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LUKE 15:11-32


This was the first passage I ever preached from at a United Methodist Church in Pearisburg, Va. (also known as Pastor Sarah’s home town). It is almost too easy to pick this passage as my favorite in the gospel of Luke. At the point in which I spoke on this passage for the first time I saw myself as the Prodigal Son. I wasn’t too far removed from the stings of active addiction. Someone else even had to drive me for a number of reasons: one being to make sure I actually showed up and didn’t chicken out; and two, I am not even sure if I had a driving privileges at that point. I am not sure how the sermon was received; I don’t remember looking up once. I was asked to come back nearly five years later while on my thru-hike of the Appalachian Trail as this church is the first church in the Holston Conference and has been a partner in the ministry for longer than I have been a part of it. I had no intentions of hiking more than a day at that time in my life. Just like in this parable given to us from Christ, God was there for me the first time I stepped foot in that church and the next time and all of the steps in between and thereafter.

On top of this story that comes to mind with this passage I like to look back on Luke 15 and see how my understanding of God, Jesus, the work of the Holy Spirit, and my understanding of scripture has grown over the years. Like most young people I made the mistake of thinking this story was all about me, “the Prodigal Son.” I wanted to say things like, “it’s possible to live in the father’s house without having the father’s heart” as I wag of my finger to those who have been sitting in church and turning their backs on a sick and suffering world. After rereading this passage, it changed to the point of view of the “faithful brother.” I saw from his point of view as time passed the aggravation and confusion he must have felt during all of this. I could better relate to how this son, who had worked hard and been beside his father through all the work and worry of his brother’s wandering, resented the extra load placed on him and the feeling of not being appreciated for who he was and his faithfulness. What I love about scripture is after reexamining it just like the other two times I believe I finally have the point that Christ was trying to make, it’s not about what I the “prodigal son” has done. It’s also not about what I, “the faithful son,” have done. It’s not about my mistakes, the guilt, self-pity, shame I carried home with my tail tucked between my legs as the world had beaten me down. It’s not about the prideful, cold shoulder I give to those who are still wandering lost, or the anger that I feel when someone doesn’t think the way I do about a certain topic. It’s about the Father, His Love, His Grace, His desire to Celebrate Recovery of the Prodigal Son, the restoration of a family, and the welcoming of those who were lost. It’s about the Father who has noticed the faithfulness of those who have always been with Him in service, in ministry, even in the confusion and hard times.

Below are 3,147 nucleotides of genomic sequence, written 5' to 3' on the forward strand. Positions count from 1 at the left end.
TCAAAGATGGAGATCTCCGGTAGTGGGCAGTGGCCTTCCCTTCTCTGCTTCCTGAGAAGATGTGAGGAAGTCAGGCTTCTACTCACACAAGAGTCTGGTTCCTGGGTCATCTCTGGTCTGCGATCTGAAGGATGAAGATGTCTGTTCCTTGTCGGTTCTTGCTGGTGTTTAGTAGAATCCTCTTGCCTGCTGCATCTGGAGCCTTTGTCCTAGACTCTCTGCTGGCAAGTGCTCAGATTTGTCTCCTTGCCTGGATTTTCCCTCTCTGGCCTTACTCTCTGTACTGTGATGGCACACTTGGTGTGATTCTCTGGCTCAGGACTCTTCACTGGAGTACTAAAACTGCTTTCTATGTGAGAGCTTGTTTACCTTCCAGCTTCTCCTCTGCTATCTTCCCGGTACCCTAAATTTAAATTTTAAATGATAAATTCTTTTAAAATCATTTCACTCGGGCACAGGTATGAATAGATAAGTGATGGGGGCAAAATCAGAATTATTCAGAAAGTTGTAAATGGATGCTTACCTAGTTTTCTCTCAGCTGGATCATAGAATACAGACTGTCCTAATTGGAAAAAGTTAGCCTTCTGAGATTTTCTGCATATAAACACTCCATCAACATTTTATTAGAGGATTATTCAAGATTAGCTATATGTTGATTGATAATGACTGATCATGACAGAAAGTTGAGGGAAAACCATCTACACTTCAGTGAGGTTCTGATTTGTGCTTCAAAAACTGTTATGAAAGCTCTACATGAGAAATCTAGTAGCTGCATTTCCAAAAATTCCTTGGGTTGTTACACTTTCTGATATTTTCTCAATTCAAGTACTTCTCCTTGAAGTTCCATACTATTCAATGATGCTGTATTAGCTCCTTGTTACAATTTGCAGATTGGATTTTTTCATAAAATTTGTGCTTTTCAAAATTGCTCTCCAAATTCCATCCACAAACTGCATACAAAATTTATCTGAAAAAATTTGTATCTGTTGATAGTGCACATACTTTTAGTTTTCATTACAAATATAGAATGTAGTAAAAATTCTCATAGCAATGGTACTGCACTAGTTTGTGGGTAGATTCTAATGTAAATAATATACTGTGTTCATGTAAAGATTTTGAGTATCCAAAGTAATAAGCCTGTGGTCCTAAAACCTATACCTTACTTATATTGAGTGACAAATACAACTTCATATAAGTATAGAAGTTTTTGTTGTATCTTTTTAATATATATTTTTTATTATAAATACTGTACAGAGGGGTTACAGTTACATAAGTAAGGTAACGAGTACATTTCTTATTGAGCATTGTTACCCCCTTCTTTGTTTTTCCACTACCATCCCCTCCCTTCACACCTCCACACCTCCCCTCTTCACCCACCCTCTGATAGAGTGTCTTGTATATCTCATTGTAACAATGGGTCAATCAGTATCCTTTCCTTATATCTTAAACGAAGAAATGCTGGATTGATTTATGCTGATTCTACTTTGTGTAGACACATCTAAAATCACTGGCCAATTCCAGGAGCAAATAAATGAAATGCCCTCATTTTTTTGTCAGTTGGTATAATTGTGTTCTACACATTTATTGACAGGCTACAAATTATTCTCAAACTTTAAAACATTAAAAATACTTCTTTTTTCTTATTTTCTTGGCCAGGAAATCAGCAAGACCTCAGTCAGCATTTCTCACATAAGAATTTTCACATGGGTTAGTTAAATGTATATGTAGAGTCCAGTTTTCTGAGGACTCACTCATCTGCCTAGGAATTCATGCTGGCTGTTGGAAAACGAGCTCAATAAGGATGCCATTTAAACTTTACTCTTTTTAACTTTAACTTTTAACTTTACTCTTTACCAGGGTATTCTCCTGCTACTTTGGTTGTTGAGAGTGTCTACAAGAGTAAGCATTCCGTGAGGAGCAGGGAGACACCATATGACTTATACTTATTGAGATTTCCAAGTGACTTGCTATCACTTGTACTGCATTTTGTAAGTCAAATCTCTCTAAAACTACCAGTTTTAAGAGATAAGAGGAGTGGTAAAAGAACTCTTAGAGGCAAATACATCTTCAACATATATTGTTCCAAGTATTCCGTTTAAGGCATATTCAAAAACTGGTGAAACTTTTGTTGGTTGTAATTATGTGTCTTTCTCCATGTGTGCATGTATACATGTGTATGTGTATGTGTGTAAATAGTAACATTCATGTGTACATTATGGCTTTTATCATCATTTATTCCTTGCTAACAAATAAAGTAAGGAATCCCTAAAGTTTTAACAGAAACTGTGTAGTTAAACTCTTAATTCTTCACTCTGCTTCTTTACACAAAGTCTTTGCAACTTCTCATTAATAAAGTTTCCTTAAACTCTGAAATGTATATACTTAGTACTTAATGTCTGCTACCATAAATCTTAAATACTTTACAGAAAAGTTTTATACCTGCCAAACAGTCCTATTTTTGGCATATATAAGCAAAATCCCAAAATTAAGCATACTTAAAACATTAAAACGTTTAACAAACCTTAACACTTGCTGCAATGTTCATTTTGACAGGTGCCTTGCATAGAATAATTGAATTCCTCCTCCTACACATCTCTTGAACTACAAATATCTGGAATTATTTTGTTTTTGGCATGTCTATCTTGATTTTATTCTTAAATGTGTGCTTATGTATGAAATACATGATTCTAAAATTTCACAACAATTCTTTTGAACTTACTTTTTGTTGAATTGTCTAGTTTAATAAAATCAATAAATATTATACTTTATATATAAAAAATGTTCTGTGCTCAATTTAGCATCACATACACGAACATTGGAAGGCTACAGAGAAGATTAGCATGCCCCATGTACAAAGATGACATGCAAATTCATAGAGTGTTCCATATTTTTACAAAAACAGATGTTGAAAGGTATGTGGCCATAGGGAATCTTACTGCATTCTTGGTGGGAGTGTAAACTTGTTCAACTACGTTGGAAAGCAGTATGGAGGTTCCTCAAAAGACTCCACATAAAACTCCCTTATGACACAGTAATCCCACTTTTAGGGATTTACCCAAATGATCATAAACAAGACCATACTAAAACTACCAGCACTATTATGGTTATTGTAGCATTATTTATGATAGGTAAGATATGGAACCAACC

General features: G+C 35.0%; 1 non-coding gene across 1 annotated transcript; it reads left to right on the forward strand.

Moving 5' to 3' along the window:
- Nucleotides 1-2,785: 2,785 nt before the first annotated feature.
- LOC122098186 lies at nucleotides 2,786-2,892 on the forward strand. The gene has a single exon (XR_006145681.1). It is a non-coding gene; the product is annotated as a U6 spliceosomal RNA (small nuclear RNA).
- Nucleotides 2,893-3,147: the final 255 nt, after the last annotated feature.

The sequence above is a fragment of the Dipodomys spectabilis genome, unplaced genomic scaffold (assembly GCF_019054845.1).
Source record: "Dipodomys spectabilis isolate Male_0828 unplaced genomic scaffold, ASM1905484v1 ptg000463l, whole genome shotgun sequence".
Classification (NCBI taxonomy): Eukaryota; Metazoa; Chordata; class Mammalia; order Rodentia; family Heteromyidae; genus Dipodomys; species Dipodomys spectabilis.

I love this scripture so much today because at the end the Father has a response for where ever I find myself that day, Luke 15:31 “My Son, you are always with me, and everything I have is yours, But we had to celebrate and be glad, because this brother of yours was dead and is alive again: He was lost and is now found.”

For the prodigal, God promises we can be found; for the faithful He promises everything I have is yours. I am so thankful and blessed to be a part of a community of believers who not only believes this to be true but just like the father joins in the celebration of the prodigal’s return to the family.